No decarbonisation option should be taken off the table given the scale and urgency of climate change.
Those were the words spoken by Brad Page (left), the Global CCS Institute’s CEO, at the 8th Annual Forum on CCS, as he told an audience of more than 120 delegates that all clean energy technologies must be deployed immediately to meet Paris targets and transition to a new energy economy.
Page told leaders from government, industry and the public sector meeting in Washington, DC, that the 45-year old technology is proven and backed by science and commercial application.
He said there are currently 18 large-scale CCS facilities in operation globally, adding that CCS must sit alongside renewables and other clean technologies as a mainstream decarbonisation option.
“The Intergovernmental Panel on Climate Change’s (IPCC) recently released 1.5 C Report has reaffirmed the essential role CCS has to play in decarbonisation. The reality is, all decarbonisation options are needed and all available technologies must be deployed at scale to ensure an emissions-free future by mid-century.”
Page said CCS can deliver deep emissions cuts in the power, industrial and transportation sectors.
“Furthermore, as organisations like the International Brotherhood of Boilermakers have attested, CCS can create significant economic opportunities for job creation, new industries and growth.”
“CCS opens up a new set of opportunities for decarbonising the US’ economy. Not only will it allow a just transition for workers currently employed in the energy sector but will also prevent the early retirement of productive assets.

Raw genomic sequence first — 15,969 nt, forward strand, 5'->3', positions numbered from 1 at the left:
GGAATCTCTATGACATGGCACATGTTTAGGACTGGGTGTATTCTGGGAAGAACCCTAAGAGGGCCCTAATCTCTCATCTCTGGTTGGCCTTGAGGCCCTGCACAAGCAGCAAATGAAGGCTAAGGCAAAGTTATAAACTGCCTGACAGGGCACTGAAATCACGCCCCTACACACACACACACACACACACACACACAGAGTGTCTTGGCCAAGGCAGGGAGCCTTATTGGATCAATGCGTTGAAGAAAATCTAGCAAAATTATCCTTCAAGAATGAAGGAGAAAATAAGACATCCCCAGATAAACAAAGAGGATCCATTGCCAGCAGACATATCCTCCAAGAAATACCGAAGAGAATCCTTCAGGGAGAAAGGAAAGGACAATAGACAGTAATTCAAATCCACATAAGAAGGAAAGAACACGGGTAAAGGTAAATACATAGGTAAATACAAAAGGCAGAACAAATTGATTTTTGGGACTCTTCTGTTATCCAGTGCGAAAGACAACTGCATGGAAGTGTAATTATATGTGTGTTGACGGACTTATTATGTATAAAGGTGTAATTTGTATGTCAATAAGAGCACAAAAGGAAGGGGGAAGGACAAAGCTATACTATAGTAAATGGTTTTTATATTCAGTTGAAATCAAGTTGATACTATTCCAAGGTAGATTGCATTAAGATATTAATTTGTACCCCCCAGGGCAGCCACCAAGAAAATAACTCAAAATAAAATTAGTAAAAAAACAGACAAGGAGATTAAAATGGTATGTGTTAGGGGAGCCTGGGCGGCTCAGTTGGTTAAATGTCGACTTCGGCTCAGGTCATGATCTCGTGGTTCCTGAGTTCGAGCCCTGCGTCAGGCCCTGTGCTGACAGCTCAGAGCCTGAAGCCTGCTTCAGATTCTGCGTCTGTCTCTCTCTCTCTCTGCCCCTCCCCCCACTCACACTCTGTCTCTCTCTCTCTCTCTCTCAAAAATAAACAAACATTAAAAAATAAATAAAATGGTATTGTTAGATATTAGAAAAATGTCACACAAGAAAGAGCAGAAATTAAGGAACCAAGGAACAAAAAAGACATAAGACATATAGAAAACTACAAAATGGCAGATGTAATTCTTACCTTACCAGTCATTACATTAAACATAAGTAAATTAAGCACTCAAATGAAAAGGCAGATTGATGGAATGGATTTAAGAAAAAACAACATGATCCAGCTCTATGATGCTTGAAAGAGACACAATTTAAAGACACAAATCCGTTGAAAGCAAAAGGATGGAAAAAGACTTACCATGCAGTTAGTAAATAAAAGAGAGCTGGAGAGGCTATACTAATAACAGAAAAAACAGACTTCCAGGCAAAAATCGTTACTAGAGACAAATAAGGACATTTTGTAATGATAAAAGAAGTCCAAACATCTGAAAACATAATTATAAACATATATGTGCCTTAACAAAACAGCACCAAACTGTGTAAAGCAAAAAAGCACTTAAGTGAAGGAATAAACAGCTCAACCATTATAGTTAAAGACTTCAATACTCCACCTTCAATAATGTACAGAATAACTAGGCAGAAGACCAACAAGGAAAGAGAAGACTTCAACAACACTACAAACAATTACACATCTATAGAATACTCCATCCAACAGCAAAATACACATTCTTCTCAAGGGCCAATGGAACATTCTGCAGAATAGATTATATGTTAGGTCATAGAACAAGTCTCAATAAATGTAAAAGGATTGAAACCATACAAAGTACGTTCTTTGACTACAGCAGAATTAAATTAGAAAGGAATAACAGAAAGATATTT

“As such, large-scale CCS deployment, alongside renewable and clean energy and as part of an economy-wide decarbonisation strategy, has the opportunity to boost the US to become the manufacturing heart of a zero-emissions future.”
Page said the US has now joined a growing number of countries which are creating the “policy confidence” necessary to scale-up the deployment of CCS.
“An enabling policy framework is fundamental for large-scale CCS deployment globally and project developers and investors need the confidence generated through consistent government support.”
“In the US, the tradable tax credit incentive known as 45Q which was passed last year has created a climate that is allowing CCS to flourish.”
“The 45Q tax credit should be seen as the most progressive CCS-specific incentive globally. At $50 t/CO2 for CO2 stored in geologic storage and $35 t/CO2 for CO2 permanently stored via enhanced oil recovery (EOR), it has already seen new projects announcements. More are expected, especially once the Internal Revenue Service (IRS) clarifies the administrative processes that will apply.”
Page also pointed to the state of California’s recently passed CCS protocol for its Low Carbon Fuel Standard (LCFS) as an enabler to CCS projects that will reduce emissions from transportation – the state’s largest source of greenhouse gas emissions.
Additionally, Direct Air Capture, a technology that removes CO2 out of the air, would also benefit from the receipt of credits in the LCFS market.
Speakers at the 8th Annual Forum included representatives from Toyota, Occidental Petroleum, Southern Company, Exelon, LafargeHolcim, the Clean Air Task Force, the International Brotherhood of Boilermakers, and the Aspen Institute.